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Title: Measuring fracture resistance behaviour of tungsten using chevron-notched micro-cantilevers
Author: Li, Bo-Shiuan
ISNI:       0000 0004 7232 3546
Awarding Body: University of Oxford
Current Institution: University of Oxford
Date of Award: 2017
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The fracture properties of tungsten-tantalum alloy (W-1%Ta), one of the candidate material for the plasma facing components in proposed fusion reactor design, were investigated using microscale chevron-notched cantilever bending tests at both ambient and high temperature (700 °C) conditions. Finite element analysis (FEA) were used to optimise the crack stability of the chevron notch design and obtain the geometry-dependent stress-intensity factors (SIFs) and stiffness vs. crack length relationships. Room temperature chevron-notched micro-cantilevers of single-crystal silicon were used to validate the FE-calculated SIFs. The average fracture toughness (KIc) measured from Si cantilevers was 0.85±0.04 MPa·m0.5 , which was in good agreement with previously reported macroscopic values (0.7~1 MPa·m0.5 ). This result showed no size-effect in fracture toughness of the intrinsically brittle silicon, and chevron-notched micro-cantilever was an effective micro-specimen geometry for measuring fracture toughness. Stable crack growth (SCG) accompanied with plastic deformation were observed in most room temperature tested chevron-notched W-1%Ta micro-cantilevers. Linear-elastic fracture mechanical analysis (LEFM) previously used for the brittle Si cantilevers will underestimate the true fracture toughness of the semi-brittle W-1%Ta, hence an elastic-plastic fracture mechanical analysis (EPFM) was employed to measure the fracture toughness using the fracture resistance curve (J-R curve) approach. The average EPFM-calculated fracture toughness at crack instability (KQc) was 25.8±2.3 MPa·m0.5 , whereas the average LEFM-calculated fracture toughness was 4.3±0.2 MPa·m0.5 . The EPFM-calculated microscopic KQc were significantly higher than previously reported macroscopic value, possibly due to the larger crack tip plastic zone to specimen size ratio. Using Irwin's estimation, the crack tip plastic zone radius of W-1%Ta micro-cantilevers ranged from 200~1500 nm, which were significantly larger than the crack tip plastic zone radius of the intrinsically brittle silicon (~5 nm), suggesting the size effect seen in fracture toughness might arise from the larger plastic zone to specimen size ratio. Chevron-notched W-1%Ta micro-cantilevers up to 700 °C were tested using a high- temperature nanoindenter (Micro Materials® NanoTest Xtreme). Prior testing, the temperature of the indenter and sample were carefully matched to minimise the thermal drift effects. The EPFM-calculated KQc increased gradually with temperature, until a sharp increase (40.5±3.2 MPa·m0.5) was observed at 700 °C. This microscopic brittle-to-ductile transition temperature (BDTT) was significantly higher than the macroscopic BDTT (700 vs. 200 °C), possibly due to the higher strain rate used and the tantalum addition. The amount of SCG also increased with temperature, ranging from 500 nm at RT to 800 nm at 700 °C. The larger microscopic KQc (compared to macroscopic KIc in the same temperature regime) and SCG were probably caused by the combination of the extended crack tip plastic zone and extensive dislocation shielding effects, due to the thermally-activated dislocation activities. This thesis has demonstrated micro-fracture tests using chevron-notched cantilevers are capable of measuring the fracture resistance curves from the semi-brittle W-1%Ta. Due to larger crack tip plastic zone to specimen size ratio, the EPFM-calculated KQc were significantly higher than macroscopic values. A specimen size effect to fracture toughness is suggested, which should be carefully considered when performing micro-fracture testing of ductile materials.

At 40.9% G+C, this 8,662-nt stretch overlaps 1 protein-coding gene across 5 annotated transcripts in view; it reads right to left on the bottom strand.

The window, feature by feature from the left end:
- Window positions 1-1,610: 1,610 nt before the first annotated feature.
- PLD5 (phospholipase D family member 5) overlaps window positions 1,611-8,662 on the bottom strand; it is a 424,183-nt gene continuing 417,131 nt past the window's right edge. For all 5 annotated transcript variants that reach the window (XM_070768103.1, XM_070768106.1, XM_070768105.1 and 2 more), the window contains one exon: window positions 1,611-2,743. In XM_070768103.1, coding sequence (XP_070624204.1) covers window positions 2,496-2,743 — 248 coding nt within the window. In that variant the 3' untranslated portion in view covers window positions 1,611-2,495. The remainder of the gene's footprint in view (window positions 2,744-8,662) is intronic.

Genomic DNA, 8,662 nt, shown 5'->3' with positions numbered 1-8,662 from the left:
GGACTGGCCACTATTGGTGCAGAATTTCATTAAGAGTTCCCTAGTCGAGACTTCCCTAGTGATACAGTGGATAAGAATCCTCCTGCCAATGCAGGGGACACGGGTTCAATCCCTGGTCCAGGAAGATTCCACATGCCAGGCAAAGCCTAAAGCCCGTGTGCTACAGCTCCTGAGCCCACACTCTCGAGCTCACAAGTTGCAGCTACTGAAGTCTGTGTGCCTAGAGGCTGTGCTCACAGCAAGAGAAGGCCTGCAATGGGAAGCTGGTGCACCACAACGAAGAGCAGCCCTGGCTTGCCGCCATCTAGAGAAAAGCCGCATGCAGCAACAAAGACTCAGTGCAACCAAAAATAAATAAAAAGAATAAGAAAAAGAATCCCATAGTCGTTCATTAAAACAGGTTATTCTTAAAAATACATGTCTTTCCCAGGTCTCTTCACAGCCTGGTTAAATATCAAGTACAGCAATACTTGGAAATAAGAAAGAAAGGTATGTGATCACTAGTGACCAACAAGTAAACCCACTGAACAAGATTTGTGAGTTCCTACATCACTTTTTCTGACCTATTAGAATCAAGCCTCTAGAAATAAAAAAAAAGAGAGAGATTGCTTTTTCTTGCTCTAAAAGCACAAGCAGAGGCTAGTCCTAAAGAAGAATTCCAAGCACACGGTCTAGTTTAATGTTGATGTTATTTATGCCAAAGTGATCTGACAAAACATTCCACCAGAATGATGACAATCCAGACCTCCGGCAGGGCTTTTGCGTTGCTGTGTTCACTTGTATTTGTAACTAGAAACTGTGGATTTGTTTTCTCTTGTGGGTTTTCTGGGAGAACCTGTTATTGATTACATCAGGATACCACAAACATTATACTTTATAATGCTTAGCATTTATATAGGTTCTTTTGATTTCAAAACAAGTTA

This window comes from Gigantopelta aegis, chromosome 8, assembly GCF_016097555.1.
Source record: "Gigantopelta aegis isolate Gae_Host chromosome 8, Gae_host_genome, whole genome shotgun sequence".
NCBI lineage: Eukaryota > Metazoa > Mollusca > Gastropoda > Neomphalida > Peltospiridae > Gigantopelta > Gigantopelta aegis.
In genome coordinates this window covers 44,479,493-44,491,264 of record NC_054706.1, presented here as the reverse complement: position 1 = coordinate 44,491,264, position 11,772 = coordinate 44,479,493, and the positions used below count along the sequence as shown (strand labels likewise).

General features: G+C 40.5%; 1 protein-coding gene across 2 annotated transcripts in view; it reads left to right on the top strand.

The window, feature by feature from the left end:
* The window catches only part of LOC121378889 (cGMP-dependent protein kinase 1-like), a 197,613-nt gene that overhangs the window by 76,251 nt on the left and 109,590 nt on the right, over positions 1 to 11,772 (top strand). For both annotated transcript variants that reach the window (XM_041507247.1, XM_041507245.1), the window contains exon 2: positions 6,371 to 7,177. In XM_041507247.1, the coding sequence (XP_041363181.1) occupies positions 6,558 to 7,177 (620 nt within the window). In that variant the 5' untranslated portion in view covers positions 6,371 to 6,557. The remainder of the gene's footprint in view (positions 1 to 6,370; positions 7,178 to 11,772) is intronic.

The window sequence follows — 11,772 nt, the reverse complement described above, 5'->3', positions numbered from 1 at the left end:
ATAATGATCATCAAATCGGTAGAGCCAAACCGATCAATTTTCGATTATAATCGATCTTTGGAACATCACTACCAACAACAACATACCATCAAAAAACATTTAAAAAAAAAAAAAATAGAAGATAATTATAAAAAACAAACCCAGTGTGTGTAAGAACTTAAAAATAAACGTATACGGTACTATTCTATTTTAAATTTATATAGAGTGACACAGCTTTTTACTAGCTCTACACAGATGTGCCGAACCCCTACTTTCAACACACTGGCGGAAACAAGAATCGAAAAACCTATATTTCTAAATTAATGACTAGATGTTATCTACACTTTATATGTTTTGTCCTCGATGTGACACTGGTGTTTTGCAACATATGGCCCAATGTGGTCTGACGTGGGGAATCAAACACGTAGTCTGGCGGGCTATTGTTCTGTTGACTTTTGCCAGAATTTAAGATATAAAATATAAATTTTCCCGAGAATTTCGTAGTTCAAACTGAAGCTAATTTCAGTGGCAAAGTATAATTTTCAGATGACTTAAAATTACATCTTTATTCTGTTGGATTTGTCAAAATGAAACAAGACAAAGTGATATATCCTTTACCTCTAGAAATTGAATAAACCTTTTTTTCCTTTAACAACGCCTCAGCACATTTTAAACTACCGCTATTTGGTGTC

Supervisor: Marrow, James ; Armstrong, David ; Roberts, Steve Sponsor: Not available
Qualification Name: Thesis (Ph.D.) Qualification Level: Doctoral
EThOS ID:  DOI: Not available